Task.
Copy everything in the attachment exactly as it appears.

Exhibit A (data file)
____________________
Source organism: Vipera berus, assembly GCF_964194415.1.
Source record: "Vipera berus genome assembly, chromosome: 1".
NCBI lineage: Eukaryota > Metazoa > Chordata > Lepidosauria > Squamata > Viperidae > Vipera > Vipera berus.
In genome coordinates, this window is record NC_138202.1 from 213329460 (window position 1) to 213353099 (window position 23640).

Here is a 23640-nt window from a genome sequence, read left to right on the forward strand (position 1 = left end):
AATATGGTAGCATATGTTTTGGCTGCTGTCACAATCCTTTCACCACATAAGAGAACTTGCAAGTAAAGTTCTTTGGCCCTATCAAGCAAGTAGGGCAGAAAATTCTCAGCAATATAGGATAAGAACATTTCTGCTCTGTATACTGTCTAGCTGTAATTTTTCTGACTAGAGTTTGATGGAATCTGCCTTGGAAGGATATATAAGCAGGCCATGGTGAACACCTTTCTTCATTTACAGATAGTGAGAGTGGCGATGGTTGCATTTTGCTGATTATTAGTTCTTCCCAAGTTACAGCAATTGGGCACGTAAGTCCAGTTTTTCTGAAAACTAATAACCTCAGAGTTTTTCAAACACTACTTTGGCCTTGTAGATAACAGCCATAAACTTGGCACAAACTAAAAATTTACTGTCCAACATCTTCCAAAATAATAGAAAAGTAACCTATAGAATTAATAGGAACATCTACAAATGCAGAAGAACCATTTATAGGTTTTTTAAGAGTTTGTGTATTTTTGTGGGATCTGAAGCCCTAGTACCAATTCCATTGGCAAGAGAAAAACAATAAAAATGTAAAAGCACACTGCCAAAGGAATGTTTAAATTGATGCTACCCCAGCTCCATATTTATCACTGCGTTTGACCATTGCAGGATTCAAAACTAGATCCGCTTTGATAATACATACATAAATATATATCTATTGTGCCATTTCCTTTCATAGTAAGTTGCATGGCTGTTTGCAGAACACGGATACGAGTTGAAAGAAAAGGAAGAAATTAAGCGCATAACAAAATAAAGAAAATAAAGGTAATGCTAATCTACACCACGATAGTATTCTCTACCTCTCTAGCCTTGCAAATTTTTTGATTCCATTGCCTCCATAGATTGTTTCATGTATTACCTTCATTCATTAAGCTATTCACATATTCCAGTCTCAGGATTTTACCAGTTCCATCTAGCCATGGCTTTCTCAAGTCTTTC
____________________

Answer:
Source organism: Vipera berus, assembly GCF_964194415.1.
Source record: "Vipera berus genome assembly, chromosome: 1".
NCBI lineage: Eukaryota > Metazoa > Chordata > Lepidosauria > Squamata > Viperidae > Vipera > Vipera berus.
In genome coordinates, this window is record NC_138202.1 from 213329460 (window position 1) to 213353099 (window position 23640).

Here is a 23640-nt window from a genome sequence, read left to right on the forward strand (position 1 = left end):
AATATGGTAGCATATGTTTTGGCTGCTGTCACAATCCTTTCACCACATAAGAGAACTTGCAAGTAAAGTTCTTTGGCCCTATCAAGCAAGTAGGGCAGAAAATTCTCAGCAATATAGGATAAGAACATTTCTGCTCTGTATACTGTCTAGCTGTAATTTTTCTGACTAGAGTTTGATGGAATCTGCCTTGGAAGGATATATAAGCAGGCCATGGTGAACACCTTTCTTCATTTACAGATAGTGAGAGTGGCGATGGTTGCATTTTGCTGATTATTAGTTCTTCCCAAGTTACAGCAATTGGGCACGTAAGTCCAGTTTTTCTGAAAACTAATAACCTCAGAGTTTTTCAAACACTACTTTGGCCTTGTAGATAACAGCCATAAACTTGGCACAAACTAAAAATTTACTGTCCAACATCTTCCAAAATAATAGAAAAGTAACCTATAGAATTAATAGGAACATCTACAAATGCAGAAGAACCATTTATAGGTTTTTTAAGAGTTTGTGTATTTTTGTGGGATCTGAAGCCCTAGTACCAATTCCATTGGCAAGAGAAAAACAATAAAAATGTAAAAGCACACTGCCAAAGGAATGTTTAAATTGATGCTACCCCAGCTCCATATTTATCACTGCGTTTGACCATTGCAGGATTCAAAACTAGATCCGCTTTGATAATACATACATAAATATATATCTATTGTGCCATTTCCTTTCATAGTAAGTTGCATGGCTGTTTGCAGAACACGGATACGAGTTGAAAGAAAAGGAAGAAATTAAGCGCATAACAAAATAAAGAAAATAAAGGTAATGCTAATCTACACCACGATAGTATTCTCTACCTCTCTAGCCTTGCAAATTTTTTGATTCCATTGCCTCCATAGATTGTTTCATGTATTACCTTCATTCATTAAGCTATTCACATATTCCAGTCTCAGGATTTTACCAGTTCCATCTAGCCATGGCTTTCTCAAGTCTTTC